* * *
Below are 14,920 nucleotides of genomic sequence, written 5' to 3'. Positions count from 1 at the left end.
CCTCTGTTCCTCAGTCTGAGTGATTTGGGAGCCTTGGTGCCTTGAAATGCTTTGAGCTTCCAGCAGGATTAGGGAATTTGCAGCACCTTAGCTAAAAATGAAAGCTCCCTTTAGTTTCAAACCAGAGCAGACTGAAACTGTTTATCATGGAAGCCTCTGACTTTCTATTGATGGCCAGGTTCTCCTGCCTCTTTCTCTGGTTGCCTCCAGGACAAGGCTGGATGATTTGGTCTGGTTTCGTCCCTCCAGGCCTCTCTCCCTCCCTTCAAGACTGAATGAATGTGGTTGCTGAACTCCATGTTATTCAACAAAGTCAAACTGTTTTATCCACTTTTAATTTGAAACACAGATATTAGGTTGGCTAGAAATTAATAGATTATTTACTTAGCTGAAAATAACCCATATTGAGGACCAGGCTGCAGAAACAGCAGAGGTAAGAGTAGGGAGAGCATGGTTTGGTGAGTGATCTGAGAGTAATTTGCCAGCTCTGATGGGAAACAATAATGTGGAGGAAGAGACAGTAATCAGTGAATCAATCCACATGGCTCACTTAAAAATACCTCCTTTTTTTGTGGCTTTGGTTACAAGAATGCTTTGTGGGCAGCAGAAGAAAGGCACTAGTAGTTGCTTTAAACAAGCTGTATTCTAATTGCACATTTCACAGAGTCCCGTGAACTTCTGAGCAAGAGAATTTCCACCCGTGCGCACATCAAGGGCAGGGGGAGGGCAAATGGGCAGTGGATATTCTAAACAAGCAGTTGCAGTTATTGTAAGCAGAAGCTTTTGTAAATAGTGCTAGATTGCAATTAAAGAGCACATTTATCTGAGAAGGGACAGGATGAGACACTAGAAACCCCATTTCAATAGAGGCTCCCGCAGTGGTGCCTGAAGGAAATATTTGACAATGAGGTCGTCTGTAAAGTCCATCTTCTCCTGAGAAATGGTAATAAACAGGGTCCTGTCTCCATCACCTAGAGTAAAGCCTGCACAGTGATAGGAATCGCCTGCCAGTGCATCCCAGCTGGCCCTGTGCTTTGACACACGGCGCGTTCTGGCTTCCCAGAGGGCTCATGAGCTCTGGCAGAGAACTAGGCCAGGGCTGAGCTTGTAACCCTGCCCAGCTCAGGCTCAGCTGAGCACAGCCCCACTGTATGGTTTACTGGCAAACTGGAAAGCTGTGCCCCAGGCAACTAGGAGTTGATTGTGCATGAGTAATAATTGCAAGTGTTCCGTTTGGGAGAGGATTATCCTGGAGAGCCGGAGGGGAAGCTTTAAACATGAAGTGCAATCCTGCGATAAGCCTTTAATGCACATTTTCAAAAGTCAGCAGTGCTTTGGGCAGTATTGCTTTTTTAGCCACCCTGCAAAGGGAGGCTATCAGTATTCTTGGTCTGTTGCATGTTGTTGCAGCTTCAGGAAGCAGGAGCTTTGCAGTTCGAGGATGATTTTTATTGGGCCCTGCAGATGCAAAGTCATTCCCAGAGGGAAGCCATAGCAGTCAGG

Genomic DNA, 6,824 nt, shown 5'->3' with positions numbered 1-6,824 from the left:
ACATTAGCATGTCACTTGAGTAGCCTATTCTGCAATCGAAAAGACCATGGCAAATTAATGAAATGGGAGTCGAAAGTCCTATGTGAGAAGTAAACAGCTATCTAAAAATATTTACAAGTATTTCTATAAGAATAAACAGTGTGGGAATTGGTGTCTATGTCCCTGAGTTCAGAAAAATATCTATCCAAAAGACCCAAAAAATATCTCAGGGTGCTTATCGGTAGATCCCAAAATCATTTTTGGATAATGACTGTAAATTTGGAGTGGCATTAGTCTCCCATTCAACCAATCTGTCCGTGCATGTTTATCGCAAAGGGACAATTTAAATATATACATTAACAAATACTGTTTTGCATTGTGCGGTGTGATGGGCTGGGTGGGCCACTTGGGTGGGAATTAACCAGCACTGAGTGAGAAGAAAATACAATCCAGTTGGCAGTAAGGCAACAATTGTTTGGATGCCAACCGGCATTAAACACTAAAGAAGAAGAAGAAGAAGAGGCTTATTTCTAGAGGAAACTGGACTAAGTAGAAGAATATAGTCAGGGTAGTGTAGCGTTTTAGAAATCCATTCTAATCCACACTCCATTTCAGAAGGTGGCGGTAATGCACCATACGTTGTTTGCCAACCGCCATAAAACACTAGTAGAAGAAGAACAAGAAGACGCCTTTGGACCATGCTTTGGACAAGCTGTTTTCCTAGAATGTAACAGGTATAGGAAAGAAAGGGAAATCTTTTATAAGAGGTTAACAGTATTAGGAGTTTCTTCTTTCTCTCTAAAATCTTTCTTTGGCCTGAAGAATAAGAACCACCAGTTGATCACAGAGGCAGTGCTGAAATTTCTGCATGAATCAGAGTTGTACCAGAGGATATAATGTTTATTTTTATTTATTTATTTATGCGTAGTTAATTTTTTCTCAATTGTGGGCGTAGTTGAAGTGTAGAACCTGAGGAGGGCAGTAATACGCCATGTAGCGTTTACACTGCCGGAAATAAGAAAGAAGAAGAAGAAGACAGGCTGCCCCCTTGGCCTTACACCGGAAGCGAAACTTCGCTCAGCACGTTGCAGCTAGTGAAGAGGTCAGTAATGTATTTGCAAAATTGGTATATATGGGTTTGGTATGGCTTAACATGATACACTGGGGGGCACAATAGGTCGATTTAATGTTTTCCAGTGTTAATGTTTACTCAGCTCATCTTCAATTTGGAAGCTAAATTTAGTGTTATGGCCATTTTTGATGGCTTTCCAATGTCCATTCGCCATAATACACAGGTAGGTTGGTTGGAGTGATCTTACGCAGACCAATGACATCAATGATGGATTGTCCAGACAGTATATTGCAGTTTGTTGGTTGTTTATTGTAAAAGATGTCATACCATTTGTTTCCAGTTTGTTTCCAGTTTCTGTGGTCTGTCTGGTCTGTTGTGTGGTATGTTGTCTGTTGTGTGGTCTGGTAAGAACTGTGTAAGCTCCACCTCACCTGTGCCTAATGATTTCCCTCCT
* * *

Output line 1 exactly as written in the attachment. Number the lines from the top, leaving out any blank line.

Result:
Below are 14,920 nucleotides of genomic sequence, written 5' to 3'. Positions count from 1 at the left end.